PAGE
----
My leadership learning experiences with change provided an opportunity to test and fully appreciate that there are several placements on which you can find yourself on the face of a transformational change wave. 

If you are too far ahead, the wave will crash down and you will be at the mercy of its violent surge.  If you are tentative and fail to harness the available energy, you run the risk of being left behind. If you place yourself in perfect trim and continue to make adjustments, you can actually ride the wave.

The following five connected and overlapping principles impact the riding and ability to adapt to transformational change waves.


Clarity of purpose is not just ‘nice to have,’ but a critical driver of success in performance improvement and change. This is particularly true of large-scale change in complex organisations. A clear purpose with unified goals reduces the emergence of sub-agendas that can lead to silo and turf wars. Strong relationships foster the communication necessary to create networks and the emergence of new ideas, practices, and systems. Strong relationships thrive in an environment/culture that is accompanied with trust and respect. Without clarity of purpose, it is difficult, if not impossible, to adequately align efforts.


A smooth operating system is not the product of a series of isolated actions but rather stems from orchestrating the right combination of interactions at the right time for the right person in the right places.  However, “alignment” is not a concept that is particularly well understood. Rather than aligning the components of culture, skill, knowledge, structure, and strategy—the actual requirements for system alignment—we tend to focus almost exclusively on the component of “structure.” As a noun, alignment refers to the degree of integration of an organisation’s core systems, structures, processes, and skills, as well as to the degree of connectedness of the people to the organisation strategy. As a verb, alignment is a force like magnetism. It is what happens to scattered iron filings when you pass a magnet over them. Credibility of leadership influences alignment of people and organisational space activities between the black boxes and lines on the organisational chart.


If people don’t trust leadership, share the vision, or buy into the reason for the reform, and if they are excluded from the planning process, there will be no successful reform, regardless of how brilliant the strategy. Credibility is a foundation of leadership; if people don’t believe in the messenger, they won’t believe the message. With clarity of purpose, alignment of effort, and credibility of leadership, organisational integrity grows.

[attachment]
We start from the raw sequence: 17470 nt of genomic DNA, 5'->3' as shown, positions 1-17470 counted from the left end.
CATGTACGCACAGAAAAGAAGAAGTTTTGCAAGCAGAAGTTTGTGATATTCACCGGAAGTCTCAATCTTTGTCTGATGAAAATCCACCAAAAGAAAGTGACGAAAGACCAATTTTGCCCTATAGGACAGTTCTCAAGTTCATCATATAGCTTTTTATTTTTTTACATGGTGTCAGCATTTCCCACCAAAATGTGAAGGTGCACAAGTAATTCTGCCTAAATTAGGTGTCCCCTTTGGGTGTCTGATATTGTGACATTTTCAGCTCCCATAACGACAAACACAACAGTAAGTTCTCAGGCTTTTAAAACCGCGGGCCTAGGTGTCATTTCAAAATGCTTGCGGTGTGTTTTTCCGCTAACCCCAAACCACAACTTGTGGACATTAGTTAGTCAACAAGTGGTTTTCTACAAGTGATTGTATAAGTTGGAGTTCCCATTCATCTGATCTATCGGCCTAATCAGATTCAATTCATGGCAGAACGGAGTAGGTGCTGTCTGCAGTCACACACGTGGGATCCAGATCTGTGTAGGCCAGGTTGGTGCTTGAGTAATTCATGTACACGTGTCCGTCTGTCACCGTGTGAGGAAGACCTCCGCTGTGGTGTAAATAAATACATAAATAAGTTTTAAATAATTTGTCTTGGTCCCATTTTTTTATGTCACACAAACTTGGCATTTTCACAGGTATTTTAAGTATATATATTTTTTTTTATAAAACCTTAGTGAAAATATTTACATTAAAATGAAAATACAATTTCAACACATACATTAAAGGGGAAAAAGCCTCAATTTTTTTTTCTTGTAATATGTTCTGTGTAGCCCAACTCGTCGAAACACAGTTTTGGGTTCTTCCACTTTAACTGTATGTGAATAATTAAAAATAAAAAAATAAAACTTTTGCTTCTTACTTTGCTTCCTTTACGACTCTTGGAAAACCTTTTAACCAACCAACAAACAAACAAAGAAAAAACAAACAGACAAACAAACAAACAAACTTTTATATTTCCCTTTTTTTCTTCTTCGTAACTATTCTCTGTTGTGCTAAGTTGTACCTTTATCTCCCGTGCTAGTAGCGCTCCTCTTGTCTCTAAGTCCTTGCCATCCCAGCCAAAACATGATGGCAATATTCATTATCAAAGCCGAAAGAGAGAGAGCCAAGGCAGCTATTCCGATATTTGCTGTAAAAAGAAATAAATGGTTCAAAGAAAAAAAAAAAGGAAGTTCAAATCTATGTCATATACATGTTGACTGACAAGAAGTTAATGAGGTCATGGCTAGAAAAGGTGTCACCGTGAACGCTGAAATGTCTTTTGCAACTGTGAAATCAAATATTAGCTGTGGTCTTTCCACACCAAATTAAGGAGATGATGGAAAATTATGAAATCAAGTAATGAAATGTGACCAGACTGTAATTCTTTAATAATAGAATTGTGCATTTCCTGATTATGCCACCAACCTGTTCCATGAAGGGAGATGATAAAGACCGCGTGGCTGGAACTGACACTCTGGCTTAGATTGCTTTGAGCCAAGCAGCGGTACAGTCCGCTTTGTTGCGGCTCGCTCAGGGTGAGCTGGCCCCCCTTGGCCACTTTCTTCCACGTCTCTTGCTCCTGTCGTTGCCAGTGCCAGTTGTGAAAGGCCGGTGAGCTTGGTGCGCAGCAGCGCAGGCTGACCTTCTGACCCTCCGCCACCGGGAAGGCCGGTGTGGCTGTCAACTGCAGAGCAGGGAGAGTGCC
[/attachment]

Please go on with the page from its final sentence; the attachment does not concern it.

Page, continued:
Politics, resources, relationships, and structures flow in a complicated dance that is rarely predictable. Strong core values, flexibility, and adaptability are essential when working with an erratic environment. Success means encouraging diversity and different points of view. 


We often rush towards accountability without any foundation principles on which to base accountability. Clarity of purpose, alignment of effort, the credibility of the organisation, and integrity of leadership set the table for implementation. These elements help form culture, the customs, traditions, and practices played out in day-to-day relationships.


Back to the ‘riding a wave’ analogy, discovering where you need to allow you to become one with the wave. Leadership is about exhibiting courage and boldness to manoeuvre through the present turbulence and pandemonium. Being bold requires perseverance, commitment, confidence, and strength of character. It requires a certain amount of stick-to-it-iveness. As the transformational waves peak and subside, the leader needs to chart the course, ride each wave with finesse and conviction, and ultimately stay focused on the end game. Flexibility and dexterity are required to conquer the waves of change and to navigate a new course, if necessary. 

In changes that you have been involved in, was clarity of purpose clear? Did people ask what they were trying to win in order to fulfil their purpose? Were leaders aware of the risks of misalignment? Did the size of the organization (number of employees, number of business lines, variety, and expectations) create complexity and challenges to alignment of effort?  

THIS IS AN ADAPTATION of a leadership vignette titled ‘Change Principles’ in the book “HUMANIZING LEADERSHIP: Reflection Fuels, People Matter, Relationships Make the Difference.” By Hugh MacLeod. FriesenPress, 2019.